Prop 8 Reax: “A Narrow Ruling”

Andrew Sullivan —  Feb 7 2012 @ 2:48pm


by Patrick Appel

The court has a useful summary of the ruling here (pdf). Orin Kerr helps decode the legal argument:

Reinhardt decided that the Supreme Court wasn’t ready yet to embrace a full right to same-sex marriage, and that it was wiser to offer [Justice Anthony Kennedy] a narrow rationale based on Romer rather than a broad rationale based on Lawrence or Loving. So Reinhardt’s reasoning seems to be California-specific: He argues that Prop 8 took away rights provided by the California Supreme Court’s Marriage Cases, and that those who voted for Prop 8 acted out of animus towards or disapproval of gays, making Prop 8 unconstitutional under a Romer rationale regardless of whether same-sex marriage is constitutional in the general case.

Rick Hasen concurs:

Judge Reinhardt wrote his opinion for an audience of one: Justice Kennedy.  This opinion is considerably narrower than Judge Walker’s opinion in the district court, and it relies very heavily on Romer v. Evans, an earlier gay rights case in which Justice Kennedy wrote the majority opinion.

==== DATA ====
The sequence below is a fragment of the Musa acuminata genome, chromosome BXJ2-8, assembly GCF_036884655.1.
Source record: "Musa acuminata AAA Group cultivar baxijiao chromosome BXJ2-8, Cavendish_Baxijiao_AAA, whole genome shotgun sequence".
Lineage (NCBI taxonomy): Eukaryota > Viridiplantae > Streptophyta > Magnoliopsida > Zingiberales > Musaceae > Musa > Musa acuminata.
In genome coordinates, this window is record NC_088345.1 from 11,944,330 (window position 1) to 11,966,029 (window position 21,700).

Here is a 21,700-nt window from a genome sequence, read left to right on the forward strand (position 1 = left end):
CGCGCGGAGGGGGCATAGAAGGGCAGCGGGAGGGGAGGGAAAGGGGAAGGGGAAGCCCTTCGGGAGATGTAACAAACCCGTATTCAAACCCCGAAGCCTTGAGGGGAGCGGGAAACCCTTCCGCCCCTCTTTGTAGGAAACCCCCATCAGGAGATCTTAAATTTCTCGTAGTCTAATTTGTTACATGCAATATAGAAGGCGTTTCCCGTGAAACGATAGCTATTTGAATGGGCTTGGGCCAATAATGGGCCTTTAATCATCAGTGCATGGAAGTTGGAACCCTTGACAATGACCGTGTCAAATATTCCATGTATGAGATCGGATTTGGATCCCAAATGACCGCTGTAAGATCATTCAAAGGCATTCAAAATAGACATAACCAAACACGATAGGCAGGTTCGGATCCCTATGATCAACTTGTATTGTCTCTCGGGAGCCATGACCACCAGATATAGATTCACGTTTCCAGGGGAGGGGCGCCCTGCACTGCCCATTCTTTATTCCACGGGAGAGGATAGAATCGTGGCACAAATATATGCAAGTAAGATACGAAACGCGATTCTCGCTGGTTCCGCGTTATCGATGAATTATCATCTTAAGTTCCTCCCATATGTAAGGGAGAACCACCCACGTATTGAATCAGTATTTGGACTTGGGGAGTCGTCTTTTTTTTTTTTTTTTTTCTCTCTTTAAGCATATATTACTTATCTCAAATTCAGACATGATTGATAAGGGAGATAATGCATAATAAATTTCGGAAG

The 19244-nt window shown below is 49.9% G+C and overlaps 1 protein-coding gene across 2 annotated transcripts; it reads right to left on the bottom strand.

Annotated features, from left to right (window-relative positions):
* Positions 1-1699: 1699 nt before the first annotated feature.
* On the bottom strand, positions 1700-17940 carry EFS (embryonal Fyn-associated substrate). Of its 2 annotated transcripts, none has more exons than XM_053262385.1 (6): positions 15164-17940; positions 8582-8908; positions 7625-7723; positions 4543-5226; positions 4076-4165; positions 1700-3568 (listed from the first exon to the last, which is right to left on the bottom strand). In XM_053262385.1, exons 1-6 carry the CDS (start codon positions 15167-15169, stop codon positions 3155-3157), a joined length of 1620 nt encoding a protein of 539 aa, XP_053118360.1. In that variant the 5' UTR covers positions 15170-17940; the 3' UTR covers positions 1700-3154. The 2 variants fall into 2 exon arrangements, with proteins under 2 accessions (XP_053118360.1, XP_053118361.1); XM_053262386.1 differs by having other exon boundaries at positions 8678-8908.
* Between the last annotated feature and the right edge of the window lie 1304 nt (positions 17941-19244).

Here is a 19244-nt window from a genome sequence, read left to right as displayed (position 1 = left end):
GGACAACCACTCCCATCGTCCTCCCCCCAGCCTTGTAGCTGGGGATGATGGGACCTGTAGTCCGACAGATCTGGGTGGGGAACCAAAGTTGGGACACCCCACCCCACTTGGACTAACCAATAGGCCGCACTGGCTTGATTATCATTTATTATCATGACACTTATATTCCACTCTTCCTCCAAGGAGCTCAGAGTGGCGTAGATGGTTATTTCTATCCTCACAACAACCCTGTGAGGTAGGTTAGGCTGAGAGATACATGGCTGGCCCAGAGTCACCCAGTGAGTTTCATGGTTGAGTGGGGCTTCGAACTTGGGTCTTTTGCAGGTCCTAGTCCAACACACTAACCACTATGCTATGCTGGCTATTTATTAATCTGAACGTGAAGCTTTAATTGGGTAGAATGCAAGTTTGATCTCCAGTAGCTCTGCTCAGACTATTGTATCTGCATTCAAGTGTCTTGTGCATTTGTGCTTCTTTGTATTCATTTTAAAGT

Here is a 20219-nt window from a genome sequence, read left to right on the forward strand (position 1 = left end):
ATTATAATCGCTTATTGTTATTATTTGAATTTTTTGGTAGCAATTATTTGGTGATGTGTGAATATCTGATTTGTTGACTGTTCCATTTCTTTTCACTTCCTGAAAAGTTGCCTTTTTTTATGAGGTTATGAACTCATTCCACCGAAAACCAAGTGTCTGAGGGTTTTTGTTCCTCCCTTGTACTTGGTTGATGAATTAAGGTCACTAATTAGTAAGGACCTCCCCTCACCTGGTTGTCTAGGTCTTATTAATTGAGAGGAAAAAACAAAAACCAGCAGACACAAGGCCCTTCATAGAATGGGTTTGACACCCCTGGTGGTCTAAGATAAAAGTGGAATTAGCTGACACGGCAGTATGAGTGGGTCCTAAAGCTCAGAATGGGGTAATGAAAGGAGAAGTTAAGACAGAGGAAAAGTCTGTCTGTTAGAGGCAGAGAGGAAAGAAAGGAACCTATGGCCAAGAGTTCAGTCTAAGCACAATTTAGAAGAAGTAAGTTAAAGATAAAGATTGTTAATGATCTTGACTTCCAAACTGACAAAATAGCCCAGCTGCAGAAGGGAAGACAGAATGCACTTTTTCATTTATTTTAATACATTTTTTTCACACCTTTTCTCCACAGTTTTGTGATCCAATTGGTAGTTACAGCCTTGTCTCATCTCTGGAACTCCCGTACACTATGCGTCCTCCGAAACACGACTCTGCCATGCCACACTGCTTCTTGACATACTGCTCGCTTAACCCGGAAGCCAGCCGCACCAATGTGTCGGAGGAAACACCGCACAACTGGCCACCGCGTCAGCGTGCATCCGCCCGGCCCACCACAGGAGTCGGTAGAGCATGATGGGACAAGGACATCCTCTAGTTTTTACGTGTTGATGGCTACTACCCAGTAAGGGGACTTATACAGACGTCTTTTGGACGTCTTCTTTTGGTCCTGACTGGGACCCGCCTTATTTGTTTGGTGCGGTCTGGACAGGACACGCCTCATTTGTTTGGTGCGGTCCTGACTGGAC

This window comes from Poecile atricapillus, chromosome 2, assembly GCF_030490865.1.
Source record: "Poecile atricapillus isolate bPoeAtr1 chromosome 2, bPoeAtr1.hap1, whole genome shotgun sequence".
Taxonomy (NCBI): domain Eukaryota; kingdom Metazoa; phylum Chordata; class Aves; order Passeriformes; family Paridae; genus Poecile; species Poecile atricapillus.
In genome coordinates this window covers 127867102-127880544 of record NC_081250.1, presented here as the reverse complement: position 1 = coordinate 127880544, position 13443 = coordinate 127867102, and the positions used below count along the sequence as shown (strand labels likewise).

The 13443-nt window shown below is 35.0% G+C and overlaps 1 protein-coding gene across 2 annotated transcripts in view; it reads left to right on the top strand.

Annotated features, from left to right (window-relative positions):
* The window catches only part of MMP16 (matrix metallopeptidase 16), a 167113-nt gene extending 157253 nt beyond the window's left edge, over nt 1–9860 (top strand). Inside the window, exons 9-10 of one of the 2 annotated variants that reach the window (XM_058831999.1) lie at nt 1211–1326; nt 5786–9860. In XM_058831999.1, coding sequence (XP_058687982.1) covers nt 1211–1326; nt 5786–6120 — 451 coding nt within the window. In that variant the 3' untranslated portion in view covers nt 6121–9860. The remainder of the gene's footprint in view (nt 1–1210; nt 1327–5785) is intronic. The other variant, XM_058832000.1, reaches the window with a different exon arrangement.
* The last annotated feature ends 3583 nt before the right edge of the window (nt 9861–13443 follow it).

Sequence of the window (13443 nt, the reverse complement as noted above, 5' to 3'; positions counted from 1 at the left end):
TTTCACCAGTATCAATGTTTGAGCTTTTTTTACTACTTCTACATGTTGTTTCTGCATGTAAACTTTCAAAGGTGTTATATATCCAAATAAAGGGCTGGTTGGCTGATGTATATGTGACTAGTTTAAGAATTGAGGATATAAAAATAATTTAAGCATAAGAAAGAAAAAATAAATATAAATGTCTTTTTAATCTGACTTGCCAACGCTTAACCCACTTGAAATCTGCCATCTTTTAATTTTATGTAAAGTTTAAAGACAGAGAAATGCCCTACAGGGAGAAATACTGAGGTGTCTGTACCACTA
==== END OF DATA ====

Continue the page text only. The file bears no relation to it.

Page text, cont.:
Lyle Denniston provides further analysis:

By fashioning what it considered to be a narrow ruling, the Circuit Court went some distance toward insulating its ruling from being overturned either by the en banc Circuit Court or by the Supreme Court.  However, because it assures a renewed right to marry in the nation’s most populous state, the ruling will be viewed at all levels of the court system as at least a partial assurance of equality to join in a revered social institution — one that many conservative observers believe to be under major stresses of modern life.

Rob Tisinai is disappointed that the ruling only applies to California:

An existing comprehensive domestic partnership law, and the removal of an existing right: These two key factors don’t apply to most states, and thus the reasoning behind the Court’s decision (and, by extension, the decision itself) doesn’t either.

Kevin Drum is echos:

[T]his ruling has no impact at all in states where same-sex couples don't already have all the rights of opposite-sex couples, and the court declined to make a broader ruling that might have addressed that. 

Full ruling here.

(Photo: Same-sex couple Breana Hansen (L) and Monica Chacon kiss as they celebrate outside of San Francisco City Hall on February 7, 2012 in San Francisco, California. By Justin Sullivan/Getty Images)